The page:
5 Examples of Ephemeral Architecture

Gabrielle Golenda Gabrielle Golenda

Inflatable bouncy castles (and their adult analogs) notwithstanding, temporary structures are often an ugly, vinyl-awning / aluminum-leg affair. But pop-up or otherwise ephemeral architecture can also present an opportunity for designers to get creative. Here are some examples, culled from Marc Kushner’s The Future of Architecture in 100 Buildings, that prove that architecture doesn’t need to be permanent to be beautiful and engaging.

Head in the Clouds Pavilion by STUDIOKCA

This temporary social hub that was for the Figment art festival on Governer’s Island is made up of 53,780 recycling plastic bottles. That total represents the number of bottles thrown away in New York City every hour.

BVLGARI Pavilion by Not a Number Architects

This rigid pavilion, a Readymade if you will, is constructed of off-the-shelf acrylic tubes. And it seems like an appropriate choice that BVLGARI based it on the image of a rough gemstone.

PDU by EDG Interior Architecture + Design

Portable Dining Unit (PDU) is the alternative to food trucks. Designed with emerging chefs and mobilized dining culture in mind, this corrugated plastic shell expands to accommodate from two to 50 foodies.

Floatastic by Qastic

In order to provide temporary shade and a ceremonial structure for a wedding, Qastic Labs designed this balloon canopy filled with helium. The jellyfish-like giant is held up by a noble gas, draped in diaphanous fabric, and tied to the PVC pipes implanted in the ground.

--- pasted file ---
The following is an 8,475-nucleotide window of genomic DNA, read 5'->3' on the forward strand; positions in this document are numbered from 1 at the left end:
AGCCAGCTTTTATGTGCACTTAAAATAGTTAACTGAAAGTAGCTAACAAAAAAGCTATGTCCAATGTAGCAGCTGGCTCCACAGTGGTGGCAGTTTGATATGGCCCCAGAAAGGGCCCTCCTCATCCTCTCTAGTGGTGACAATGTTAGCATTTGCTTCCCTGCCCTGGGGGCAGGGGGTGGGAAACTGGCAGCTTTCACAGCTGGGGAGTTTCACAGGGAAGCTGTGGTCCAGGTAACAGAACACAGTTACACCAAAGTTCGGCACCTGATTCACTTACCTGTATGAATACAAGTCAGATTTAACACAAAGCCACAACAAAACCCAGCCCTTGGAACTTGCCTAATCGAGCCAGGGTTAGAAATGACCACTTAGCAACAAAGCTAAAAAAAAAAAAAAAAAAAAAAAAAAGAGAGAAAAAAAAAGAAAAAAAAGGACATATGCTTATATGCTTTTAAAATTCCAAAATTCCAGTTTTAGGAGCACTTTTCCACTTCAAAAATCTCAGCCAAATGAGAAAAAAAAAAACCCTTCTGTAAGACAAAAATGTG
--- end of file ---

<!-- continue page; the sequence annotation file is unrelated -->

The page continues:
Drift by Snarkitecture

The conventional white party tent became the unexpected white (and grey) party tent at Design Miami 2012. The Brooklyn-based designers turned the ceiling into a topographical landscape of white vinyl tubes, with matching benches to boot.

Get your hands on a copy of The Future of Architecture in 100 Buildings here.

Read more articles by Gabrielle

Beautiful Bolivia: Architect Freddy Mamani Silvestre Shows Off His Flair for Andean Post-Modernism

There is much debate among architects and theorists about what exactly architecture can do as a poli tical mechanism. Can it change the world? Or is it merely a manifestation of larger political, legal, and economic forces, played out in concrete and glass? Most of it is probably falls squarely in the latter category, but Bolivia’s…

Casalgrande Padana’s Upcoming Grand Prix Rewards Unique Design and Helps Foster Innovation

rom enduring ancient monuments to a tradition of excellent products, no country in the world can boa st artisans with a deeper historical connection to fine stoneware than Italy. Within Italy, however, no one can beat the quality and innovations of manufacturer Casalgrande Padana. To celebrate their commitment to exceptional stoneware and its uses in contemporary architecture, they are now accepting entries for their 10th Grand Prix, recognizing the most technically accomplished and expressive uses of their materials in projects from 2012 to 2015.